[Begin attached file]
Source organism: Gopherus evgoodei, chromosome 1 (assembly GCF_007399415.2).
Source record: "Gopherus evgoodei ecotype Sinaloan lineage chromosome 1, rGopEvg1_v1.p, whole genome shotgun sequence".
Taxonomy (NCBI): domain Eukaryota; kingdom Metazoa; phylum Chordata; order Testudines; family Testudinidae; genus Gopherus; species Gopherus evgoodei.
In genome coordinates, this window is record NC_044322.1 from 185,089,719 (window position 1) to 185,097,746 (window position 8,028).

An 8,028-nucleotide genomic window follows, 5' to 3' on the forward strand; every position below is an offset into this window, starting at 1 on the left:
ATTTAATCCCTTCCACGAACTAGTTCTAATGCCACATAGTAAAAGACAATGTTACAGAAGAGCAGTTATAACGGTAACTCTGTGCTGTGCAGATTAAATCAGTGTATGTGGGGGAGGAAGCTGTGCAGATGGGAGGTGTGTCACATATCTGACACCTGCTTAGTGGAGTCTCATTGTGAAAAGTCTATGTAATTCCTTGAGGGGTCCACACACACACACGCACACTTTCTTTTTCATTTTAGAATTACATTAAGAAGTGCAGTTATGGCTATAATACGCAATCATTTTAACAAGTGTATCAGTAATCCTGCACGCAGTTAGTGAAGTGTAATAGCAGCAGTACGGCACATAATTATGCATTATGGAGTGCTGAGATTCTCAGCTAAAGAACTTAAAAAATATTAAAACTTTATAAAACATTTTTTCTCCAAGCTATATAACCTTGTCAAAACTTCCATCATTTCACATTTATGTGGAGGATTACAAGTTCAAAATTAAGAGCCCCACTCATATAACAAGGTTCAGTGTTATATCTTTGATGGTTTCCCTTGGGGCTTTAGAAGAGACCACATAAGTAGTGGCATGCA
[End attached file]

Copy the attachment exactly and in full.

Source organism: Gopherus evgoodei, chromosome 1 (assembly GCF_007399415.2).
Source record: "Gopherus evgoodei ecotype Sinaloan lineage chromosome 1, rGopEvg1_v1.p, whole genome shotgun sequence".
Taxonomy (NCBI): domain Eukaryota; kingdom Metazoa; phylum Chordata; order Testudines; family Testudinidae; genus Gopherus; species Gopherus evgoodei.
In genome coordinates, this window is record NC_044322.1 from 185,089,719 (window position 1) to 185,097,746 (window position 8,028).

An 8,028-nucleotide genomic window follows, 5' to 3' on the forward strand; every position below is an offset into this window, starting at 1 on the left:
ATTTAATCCCTTCCACGAACTAGTTCTAATGCCACATAGTAAAAGACAATGTTACAGAAGAGCAGTTATAACGGTAACTCTGTGCTGTGCAGATTAAATCAGTGTATGTGGGGGAGGAAGCTGTGCAGATGGGAGGTGTGTCACATATCTGACACCTGCTTAGTGGAGTCTCATTGTGAAAAGTCTATGTAATTCCTTGAGGGGTCCACACACACACACGCACACTTTCTTTTTCATTTTAGAATTACATTAAGAAGTGCAGTTATGGCTATAATACGCAATCATTTTAACAAGTGTATCAGTAATCCTGCACGCAGTTAGTGAAGTGTAATAGCAGCAGTACGGCACATAATTATGCATTATGGAGTGCTGAGATTCTCAGCTAAAGAACTTAAAAAATATTAAAACTTTATAAAACATTTTTTCTCCAAGCTATATAACCTTGTCAAAACTTCCATCATTTCACATTTATGTGGAGGATTACAAGTTCAAAATTAAGAGCCCCACTCATATAACAAGGTTCAGTGTTATATCTTTGATGGTTTCCCTTGGGGCTTTAGAAGAGACCACATAAGTAGTGGCATGCA